The essential controversy which is raised in the character of Katherine concerns the nature of her psychological transformation after becoming married to Petruchio. The audience must decide whether Katherine alters her behavior with cunning to survive the expectations of her social situation, while still inwardly retaining her shrewdness, or if Katherine truly metamorphoses, rendering her a subdued and manipulated character, formed by Petruchio in a patriarchal social atmosphere. While considering this controversy, the two female mythological characters of Daphne and Io undergo transformations by supernatural means which each symbolically represent a different outcome concerning the final psychological status of Katherine.
The female mythological character of Daphne, while attempting to evade Apollo in his pursuit, calls upon her father, the river god Peneus, asking him to cover her with nature in order to hide from Apollo. Her desire is granted and, just before being apprehended, she becomes part of her surroundings:
A soaring drowsiness possessed her; growing
In earth she stood, white thighs embraced by climbing
Bark, her white arms branches, her fair head swaying
In a cloud of leaves; all that was Daphne bowed
In the stirring of the wind, the glittering green
Leaf twined within her hair and she was laurel. (Ovid 46)
Daphne’s transformation into the evergreen laurel is significant, as laurel was made into wreaths and crowns in Ovid’s time and placed on the heads of war heroes and athletic winners as a symbolic object of victory. Katherine’s transformation in The Taming of the Shrew can be seen in light of Daphne, in the sense that Katherine becomes Petruchio’s object of victory as his wife, yet still is not truly imprisoned by him, just as Daphne remained out of the grasp of Apollo. This positive depiction of Katherine, and her ability to adapt with personal integrity, holds true to Shakespeare’s use of the Ovidian metamorphosis, creating an environment for the main character “in which obstacles can be overcome and wishes fulfilled, in which change is beneficent and happiness attainable” (McDonald 161).
The uncertainty of the nature of Katherine’s transformation is raised in her final monologue; it is difficult to gauge the sincerity of her comments which inform the audience that she seems to advocate the idea of marriage, even glorifying the state of being a wife:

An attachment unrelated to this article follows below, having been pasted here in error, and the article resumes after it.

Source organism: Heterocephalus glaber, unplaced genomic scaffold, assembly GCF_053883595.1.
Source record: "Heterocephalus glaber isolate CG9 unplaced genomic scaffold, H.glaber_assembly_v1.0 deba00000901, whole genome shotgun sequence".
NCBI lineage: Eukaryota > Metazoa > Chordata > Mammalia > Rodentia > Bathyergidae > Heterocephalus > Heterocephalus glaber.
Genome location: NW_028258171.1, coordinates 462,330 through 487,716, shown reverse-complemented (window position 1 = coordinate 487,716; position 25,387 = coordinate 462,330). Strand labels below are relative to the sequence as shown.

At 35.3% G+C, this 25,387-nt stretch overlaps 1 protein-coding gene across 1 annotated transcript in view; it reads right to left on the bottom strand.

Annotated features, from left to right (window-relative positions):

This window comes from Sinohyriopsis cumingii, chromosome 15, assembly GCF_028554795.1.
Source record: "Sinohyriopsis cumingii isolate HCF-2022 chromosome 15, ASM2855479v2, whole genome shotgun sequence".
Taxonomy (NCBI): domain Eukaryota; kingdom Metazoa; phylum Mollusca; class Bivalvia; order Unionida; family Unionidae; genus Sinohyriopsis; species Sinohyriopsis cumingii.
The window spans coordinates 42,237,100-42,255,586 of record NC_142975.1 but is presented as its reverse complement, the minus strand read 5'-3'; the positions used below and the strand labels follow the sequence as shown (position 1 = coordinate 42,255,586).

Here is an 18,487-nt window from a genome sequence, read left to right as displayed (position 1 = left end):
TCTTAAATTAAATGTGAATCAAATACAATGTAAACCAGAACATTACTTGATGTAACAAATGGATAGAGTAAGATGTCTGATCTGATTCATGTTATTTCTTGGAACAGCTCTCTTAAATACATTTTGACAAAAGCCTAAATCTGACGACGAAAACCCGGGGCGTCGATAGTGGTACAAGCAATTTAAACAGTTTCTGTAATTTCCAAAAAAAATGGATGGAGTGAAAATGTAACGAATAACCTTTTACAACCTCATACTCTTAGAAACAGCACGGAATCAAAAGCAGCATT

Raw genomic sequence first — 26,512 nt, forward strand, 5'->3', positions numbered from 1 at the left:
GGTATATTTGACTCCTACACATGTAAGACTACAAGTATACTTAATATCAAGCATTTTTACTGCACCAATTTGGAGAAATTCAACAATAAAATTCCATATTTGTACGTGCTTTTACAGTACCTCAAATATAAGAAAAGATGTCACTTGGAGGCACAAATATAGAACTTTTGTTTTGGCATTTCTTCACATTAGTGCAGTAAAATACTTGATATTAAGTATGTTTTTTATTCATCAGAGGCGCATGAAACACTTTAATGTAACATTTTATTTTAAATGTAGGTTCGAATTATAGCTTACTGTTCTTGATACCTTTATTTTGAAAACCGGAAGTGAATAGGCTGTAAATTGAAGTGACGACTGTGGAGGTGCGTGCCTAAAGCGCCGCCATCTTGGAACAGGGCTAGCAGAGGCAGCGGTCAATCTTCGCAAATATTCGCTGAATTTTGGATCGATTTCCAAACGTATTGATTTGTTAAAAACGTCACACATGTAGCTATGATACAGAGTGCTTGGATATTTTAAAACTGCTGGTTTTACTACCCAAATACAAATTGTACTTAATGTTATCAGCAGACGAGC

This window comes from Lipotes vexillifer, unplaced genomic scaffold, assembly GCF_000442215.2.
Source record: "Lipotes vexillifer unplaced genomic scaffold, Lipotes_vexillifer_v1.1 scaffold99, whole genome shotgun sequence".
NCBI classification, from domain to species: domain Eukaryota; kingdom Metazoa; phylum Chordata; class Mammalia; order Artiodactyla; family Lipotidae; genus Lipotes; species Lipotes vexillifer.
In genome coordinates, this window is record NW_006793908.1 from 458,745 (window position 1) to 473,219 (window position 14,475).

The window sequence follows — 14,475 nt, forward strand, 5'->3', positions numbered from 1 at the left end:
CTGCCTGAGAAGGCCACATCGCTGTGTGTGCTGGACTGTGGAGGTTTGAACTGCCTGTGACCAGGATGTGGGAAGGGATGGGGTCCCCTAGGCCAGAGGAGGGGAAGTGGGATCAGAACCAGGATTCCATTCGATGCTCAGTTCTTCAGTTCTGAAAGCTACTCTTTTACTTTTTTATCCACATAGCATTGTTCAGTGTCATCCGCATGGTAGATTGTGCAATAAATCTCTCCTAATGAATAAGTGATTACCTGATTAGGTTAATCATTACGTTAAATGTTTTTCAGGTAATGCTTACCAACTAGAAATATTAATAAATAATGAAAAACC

Thy husband is thy lord, thy life, thy keeper,
Thy head, thy sovereign- one that cares for thee,
And for thy maintenance commits his body
To painful labor both by sea and land,
To watch the night in storms, the day in cold,
Whilst thou li’st warm at home, secure and safe;
And craves no other tribute at thy hands
But love, fair looks, and true obedience:
Too little payment for so great a debt. (5.2.146-154)
When considered with Katherine’s previous shrewdness and physical abuse of Petruchio, Katherine’s comments can be considered a cunning cover-up of her true rebellious nature, which she retains, but must conceal, in adhering to the social expectations of marriage which she is unable to escape, but must survive. Ultimately, in light of the transformation of Daphne, Katherine becomes Petruchio’s laurel crown while still retaining her own identity and individuality as a woman who can never be truly manipulated.
Unlike Daphne, who is transformed by her own request to escape the selfish intentions of Apollo, the female mythological character of Io is transformed against her will, and in a much more inhumane fashion. Jove, who is highest of the gods, sees Io and insists on attaining her for her beauty. When approached by Jove, Io chooses to run, but to no avail: “But Io ran,/ Steering her way across the fields of Lerna,/ Until she entered the shady groves of Lyrcea,/ And there, cloaked by a sudden thundercloud,/ Jove overcame her scruples and her flight” (Ovid 48). Juno, who is the wife of Jove, senses his betrayal of her and descends to earth. To hide his act of deceit, Jove transforms Io against her will: “But thoughtful Jove felt the arrival/ Of Juno’s spirit in the air, and changed the girl/ Into a milk-white cow” (Ovid 48). Io then, as a cow, is given to Juno as a gift, whom thereafter delivers her over to a hundred-eyed monster named Argos who treats Io very cruelly. Ultimately, Io’s fate is to remain indeterminately transformed. Io is depicted as a girl who is tortured by her metamorphosed state, in encountering her family:
Nor did her sisters know
That it was she who walked beside them, nor
Did her father guess that she, the creature
Whom they caressed, was Io, his hand kissed
By her thick tongue. If only she could speak,
Tell him her name, her story- he could save her! (Ovid 49)
Katherine’s transformation in The Taming of the Shrew can be observed in light of Io, as a female character who is subdued and manipulated against her will, resulting in the alteration of her personality and character which is beyond repair. Aside from the opinion that Katherine retains her identity and conceals her rebellious nature in order to survive the inescapable fate of marriage, there is the opposite perspective that Katherine is truly tamed by Petruchio and psychologically metamorphosed, that she loses her will to remain an individual, and becomes the tame, submissive wife which is commonplace in this patriarchal environment. Ann Christensen comments on the transformation: “Katherine's complicity in her own idleness seems to document the success of her taming, but into what is she tamed? While the husband performs tasks associated with mercantile adventure and good husbandry such as caring, maintaining, and watching, Katherine states her own part of the bargain only abstractly; we might well ask, ‘What do “love, fair looks and true obedience” look like?’ Her argument occludes women's work as it differentiates an emergent bourgeois feminine sphere apart from ‘the world’, the public sphere proper to men” (305-6). Katherine’s language in her final monologue, if the audience is to assume that she is being forthright and revealing her true thoughts, seems to portray her as this manipulated and subdued character, as Io was: